The BBC radiolabs website has an interesting article by Jamie Tetlow that describes some of the analysis of social media web sites hey conducted for one of their projects. I was particularly interested in his analysis of the page topography of a select set of popular social media sites including facebook, youtube, dailymotion, flickr, viddler, odeo, bebo, myspace, and lastfm.
Based on a composite diagram of the content “blocks” from each site overlaid on top of each other he deduces the average topography for all the sites. The results are not surprising if you have ever visited any of these sites before.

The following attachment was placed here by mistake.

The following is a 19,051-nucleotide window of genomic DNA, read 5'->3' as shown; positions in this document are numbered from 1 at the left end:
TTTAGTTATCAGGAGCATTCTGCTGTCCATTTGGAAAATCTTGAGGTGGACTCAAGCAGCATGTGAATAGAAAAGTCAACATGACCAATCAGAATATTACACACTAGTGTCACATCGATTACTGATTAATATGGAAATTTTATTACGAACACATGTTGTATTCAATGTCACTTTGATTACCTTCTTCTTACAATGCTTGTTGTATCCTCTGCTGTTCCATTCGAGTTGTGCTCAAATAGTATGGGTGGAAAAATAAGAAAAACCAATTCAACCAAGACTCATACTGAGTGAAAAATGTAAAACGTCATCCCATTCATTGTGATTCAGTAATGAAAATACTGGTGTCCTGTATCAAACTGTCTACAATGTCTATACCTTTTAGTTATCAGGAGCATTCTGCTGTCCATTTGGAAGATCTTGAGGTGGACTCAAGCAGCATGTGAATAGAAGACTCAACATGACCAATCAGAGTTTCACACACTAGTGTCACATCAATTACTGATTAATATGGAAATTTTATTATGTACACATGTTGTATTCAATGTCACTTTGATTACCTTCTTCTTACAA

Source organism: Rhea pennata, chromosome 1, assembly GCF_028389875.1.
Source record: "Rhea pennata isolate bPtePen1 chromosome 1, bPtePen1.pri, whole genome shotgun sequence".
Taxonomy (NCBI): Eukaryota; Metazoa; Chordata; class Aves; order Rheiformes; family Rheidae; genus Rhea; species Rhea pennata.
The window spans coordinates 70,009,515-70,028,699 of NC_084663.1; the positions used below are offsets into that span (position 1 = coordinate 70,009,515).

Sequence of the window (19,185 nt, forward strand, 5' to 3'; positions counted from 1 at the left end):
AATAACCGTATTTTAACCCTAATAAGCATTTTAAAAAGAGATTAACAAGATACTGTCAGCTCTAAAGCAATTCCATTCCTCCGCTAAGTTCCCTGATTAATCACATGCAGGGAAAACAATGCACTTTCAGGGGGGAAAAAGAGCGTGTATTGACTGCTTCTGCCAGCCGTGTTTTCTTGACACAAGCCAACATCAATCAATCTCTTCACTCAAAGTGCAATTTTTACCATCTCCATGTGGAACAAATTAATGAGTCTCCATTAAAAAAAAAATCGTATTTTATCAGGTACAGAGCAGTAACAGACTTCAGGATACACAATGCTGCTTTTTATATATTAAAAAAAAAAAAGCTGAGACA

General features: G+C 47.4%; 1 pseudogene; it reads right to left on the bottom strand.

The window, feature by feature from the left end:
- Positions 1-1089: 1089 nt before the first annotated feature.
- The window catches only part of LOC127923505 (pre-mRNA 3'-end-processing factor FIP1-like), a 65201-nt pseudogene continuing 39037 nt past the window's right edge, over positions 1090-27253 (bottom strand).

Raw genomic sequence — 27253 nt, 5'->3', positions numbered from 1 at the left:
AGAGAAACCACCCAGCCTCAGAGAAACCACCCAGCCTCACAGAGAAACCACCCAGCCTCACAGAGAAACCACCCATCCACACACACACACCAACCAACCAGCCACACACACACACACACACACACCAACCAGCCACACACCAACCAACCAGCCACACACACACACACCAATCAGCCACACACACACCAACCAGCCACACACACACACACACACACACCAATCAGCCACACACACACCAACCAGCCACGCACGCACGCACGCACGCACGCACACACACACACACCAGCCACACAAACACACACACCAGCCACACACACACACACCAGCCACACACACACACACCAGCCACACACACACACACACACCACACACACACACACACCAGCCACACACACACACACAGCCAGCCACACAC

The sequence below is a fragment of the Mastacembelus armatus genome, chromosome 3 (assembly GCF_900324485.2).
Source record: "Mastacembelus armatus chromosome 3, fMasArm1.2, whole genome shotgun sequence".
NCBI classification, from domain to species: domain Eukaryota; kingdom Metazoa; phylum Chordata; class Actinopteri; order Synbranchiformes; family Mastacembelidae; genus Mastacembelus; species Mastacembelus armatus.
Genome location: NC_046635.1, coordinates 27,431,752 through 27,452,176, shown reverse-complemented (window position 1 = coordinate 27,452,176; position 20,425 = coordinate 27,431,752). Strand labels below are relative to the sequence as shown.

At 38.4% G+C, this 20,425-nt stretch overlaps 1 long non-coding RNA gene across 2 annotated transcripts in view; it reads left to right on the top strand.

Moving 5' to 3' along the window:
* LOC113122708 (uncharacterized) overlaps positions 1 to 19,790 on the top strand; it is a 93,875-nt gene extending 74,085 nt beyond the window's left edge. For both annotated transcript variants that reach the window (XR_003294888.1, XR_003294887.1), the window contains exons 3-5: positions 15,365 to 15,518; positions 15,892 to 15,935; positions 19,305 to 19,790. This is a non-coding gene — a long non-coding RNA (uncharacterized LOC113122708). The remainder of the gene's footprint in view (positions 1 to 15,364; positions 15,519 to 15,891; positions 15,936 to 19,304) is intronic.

What does it mean? If you want to get noticed like the popular kids, do what they do? Possibly. There is something to be said for using tried and true methods – standing on the shoulders of giants and all that stuff, but what about innovating and breaking the mold? Not always the safe path to take I guess, but how much benefit would there be in diverging from the sameness of the rest? …and does the social web like the oddball kids that stand out doing their own thing?